Review: E-Case eSeries 9 submersible case
Transparent, waterproof pouches that enable us to use our tech in the pouring rain, down the beach or even, in extreme cases, underwater, have been around for a while, of course, I looked at Proporta's Beach Buoy last year. And now we have E-Case's eSeries 9, with smaller overall form factor and higher window-to-bezel ratio. Here's the eSeries 9 submersible case in action with a couple of likely candidate handsets. Summary? We have a winner...
Sent over for review were the grey/black and orange versions of the eSeries 9, both claimed to suit modern smartphone form factors. I instantly earmarked the red one for my red Nokia Lumia 920, with the black one perhaps perfect for my Nokia 808 PureView - except that was taking the photos, so I tried out the venerable Nokia E6 (itself an 'E Series'!) instead - it looked good in the case but did rather rattle around, so note that there's a separate eSeries 8 for this slightly smaller device size, though I didn't try it.
Of particular note is that the eSeries design has a 1cm vertical edge opposite the ziplock, meaning that the case naturally stays 'opened out' to a degree, i.e. the phone isn't pinched from both sides. This makes it easier to get phones in and out, and also allows for some flexibility in placement of each phone in the case, unlike the Beach Buoy design, where placement is more or less forced.
The biggest issue I had with the eSeries 9 actually concerns the packaging - note the cable ties holding the cases to the cardboard back. These are very, very tight and I found it impossible to get scissors in to cut them. I ended up incising in with a very sharp craft knife, but it's a tricky procedure and the knife slipped, resulting in the top right lanyard hole on the grey/black case having a slice right through it (which you can see if you look very closely in the photo, to the right, bottom of the hole).
I'd suggest that Cascade Designs rethink this, lest more people end up with lanyard holes that aren't complete holes or, worse, lose a finger or two...
The eSeries design itself has a multiple ridged ziplock design. You line up the two edges and press together at one end, working your way along. It's the same principle as a freezer bag, but with much stronger materials and with several ridges rather than just the one. As you'll see later, this renders the case totally waterproof, capable of withstanding immersion 'for up to 30 minutes' at up to 1 metre depth.
The case frame material is 'PVC-free 600D polyurethane-coated polyester and clear urethane', it's grippy to hold, seems tough and is light. Getting the smartphones into the cases was easy enough, though the Lumia 920's grippy exterior did need a little wiggling to get it into position past the also grippy inner plastic. Getting the phones out again, after the water test below, was almost as easy, though with the possibility of a few drops of water in the ziplock grooves, you do have to be careful if you're paranoid about water getting onto your phone!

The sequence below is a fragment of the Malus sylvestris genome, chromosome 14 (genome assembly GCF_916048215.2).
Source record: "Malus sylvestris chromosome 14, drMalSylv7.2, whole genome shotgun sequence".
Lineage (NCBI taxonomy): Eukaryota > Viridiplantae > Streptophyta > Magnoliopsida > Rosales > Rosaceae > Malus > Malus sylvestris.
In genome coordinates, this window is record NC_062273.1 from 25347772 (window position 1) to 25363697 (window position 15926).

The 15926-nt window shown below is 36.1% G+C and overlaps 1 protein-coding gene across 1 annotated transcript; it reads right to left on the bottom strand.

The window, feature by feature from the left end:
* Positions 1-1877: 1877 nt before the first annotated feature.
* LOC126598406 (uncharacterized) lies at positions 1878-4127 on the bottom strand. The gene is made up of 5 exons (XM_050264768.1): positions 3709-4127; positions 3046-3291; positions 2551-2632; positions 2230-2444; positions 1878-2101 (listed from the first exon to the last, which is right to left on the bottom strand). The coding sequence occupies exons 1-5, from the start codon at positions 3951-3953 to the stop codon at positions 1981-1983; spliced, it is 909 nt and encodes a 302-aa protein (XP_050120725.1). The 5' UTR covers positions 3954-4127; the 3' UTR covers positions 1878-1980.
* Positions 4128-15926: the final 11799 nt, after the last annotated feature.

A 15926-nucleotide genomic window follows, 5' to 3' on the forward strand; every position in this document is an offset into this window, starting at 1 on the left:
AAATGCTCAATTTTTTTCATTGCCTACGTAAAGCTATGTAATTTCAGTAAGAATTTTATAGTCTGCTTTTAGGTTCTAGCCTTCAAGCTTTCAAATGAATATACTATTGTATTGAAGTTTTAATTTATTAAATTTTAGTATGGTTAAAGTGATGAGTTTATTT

As you'll see below, there's a little space either side of the smaller Nokia E6 - again, the eSeries 8 case would probably be a better 'fit':
The Lumia 920 fits rather splendidly, with the phone's side keys available through the vertical right/end panel. You just lose a few pixels at the top right of the display - the E-Case logo is all very well, but I'd have thought they could reduce it slightly and give users more of the window that's usable. The alternative is to reverse the case and have the logo on the back, which might be what the designers intended but somehow feels 'wrong'. Your mileage will, as they say, vary here....
Of course, this being a submersible case, there was only one thing to try - sealing up the ziplocks, risking my precious hardware and plunging each case underwater. Not having The Gadget Show's budget (they'd have taken the cases canoeing in Bermuda for a week, lucky chaps), I made do with the bathroom sink, but the principle's the same.
I held each case under water for five minutes, during which time I was able to interact with the E6 to a large degree (physical keyboard and d-pad) and the Lumia to a limited degree (the capacitive screen is negated almost entirely by the conductivity of the water itself!)
I mentioned above an underwater use case - this is typically for using camcorder functionality. With the plastic relatively clean, it's possible to go into the Camera app and start video recording going, and then submerge the case, with video capture still going. After filming, you'd bring the case out of the water, wipe it clear of standing water and then stop the video capture. Neat, and perfect for documenting your next scuba dive?
Overall, I'd rate the E-Case eSeries design as excellent - tough and attractive, and not too bulky, unlike the Beach Buoy design, which had a bit too much bezel and material to fold away if you wanted to pocket or 'bag' the case (e.g. see the promo video below).
Other than the packaging's cable-tie 'snafu', your biggest issue with the eSeries 9 case will be where to actually buy one... E-Case's designs have limited distribution outside of the USA, though they do seem to be expanding. I found all the sizes and colours available for order here and also here (hint: click on the drop down to see the colours and sizes), so at least you can get something organised for your next outdoor excursion, but I'll add to this paragraph as and when I find out more details of a larger supplier.
In the meantime, I'm well and truly sorted for the UK spring (you know, rain and wind), the UK summer (rain and drizzle) and for the various trips to the beach (again, rain, wind and drizzle, plus sand)! Recommended.
PS. E-Case do have a promo video for the eSeries, which may be of interest, embedded below:
Published by Steve Litchfield at 9:00 UTC, April 5th